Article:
Merlin summoned all of his bravado and straightened his spine. He knew that curiosity always tended to be a man's downfall, but he also knew—yes, much more than others—that there was magic in this world.

He placed his palm on the wood again and pushed through.

Lebanon, Kansas.
May 12th, 2013.

Sam yawned and laid the bloody axe on the long table, wanting nothing more than to fall into one of the cushioned chairs and call it a night right then and there; but his skin was sticky with crimson and dirt, and he knew he'd probably have to peel his clothes off before getting into the shower. Dean trailed in behind him; his shoulders slumped as he ran a palm down his exhausted face. He looked up at Sam.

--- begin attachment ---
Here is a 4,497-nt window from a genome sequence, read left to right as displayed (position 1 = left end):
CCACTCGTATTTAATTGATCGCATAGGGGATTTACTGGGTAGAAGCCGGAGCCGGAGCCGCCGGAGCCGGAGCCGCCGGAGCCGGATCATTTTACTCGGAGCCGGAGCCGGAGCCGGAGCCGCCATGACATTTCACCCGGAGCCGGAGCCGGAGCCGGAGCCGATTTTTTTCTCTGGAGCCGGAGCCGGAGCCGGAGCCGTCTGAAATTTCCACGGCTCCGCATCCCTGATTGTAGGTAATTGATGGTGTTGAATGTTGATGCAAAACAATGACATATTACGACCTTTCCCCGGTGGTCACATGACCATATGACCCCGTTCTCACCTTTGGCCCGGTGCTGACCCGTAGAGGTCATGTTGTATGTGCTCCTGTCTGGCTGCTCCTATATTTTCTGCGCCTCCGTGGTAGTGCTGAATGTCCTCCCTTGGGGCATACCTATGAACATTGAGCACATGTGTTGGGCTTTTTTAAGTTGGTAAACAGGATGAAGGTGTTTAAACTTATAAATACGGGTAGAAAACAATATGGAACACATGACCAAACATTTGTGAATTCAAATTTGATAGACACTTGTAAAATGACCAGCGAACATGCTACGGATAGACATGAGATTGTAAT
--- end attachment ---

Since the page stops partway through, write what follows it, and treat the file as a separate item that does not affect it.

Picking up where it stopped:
"Ugh, c'mon, Sammy, how many times?" he yelled irritably. "No bloody weapons on the table."

Sam rolled his eyes and picked up the axe, muttering an insincere apology as he placed the weapon on the floor instead.

"Yeah, whatever," Dean mumbled back. He rubbed his tired eyes, making them bloodshot. "Doesn't matter, anyway. Wasted outing."

"It's not our fault nobody wanted to deal, Dean," Sam told him. "Vampires, Shifters, you name it—Crowley's probably got them scared running. None of them are gonna tell us where to find a demon. It was a long shot and you know it."

"And no demon to cure means no beating Crowley, I know," Dean said with a heavy sigh. "Look, man, we tried Plan B, but now we don't really have a choice here. We don't do somethin' quick, that sonovabitch is gonna kill more people—people we saved."

"I don't want that to happen, Dean," Sam said with a gulp.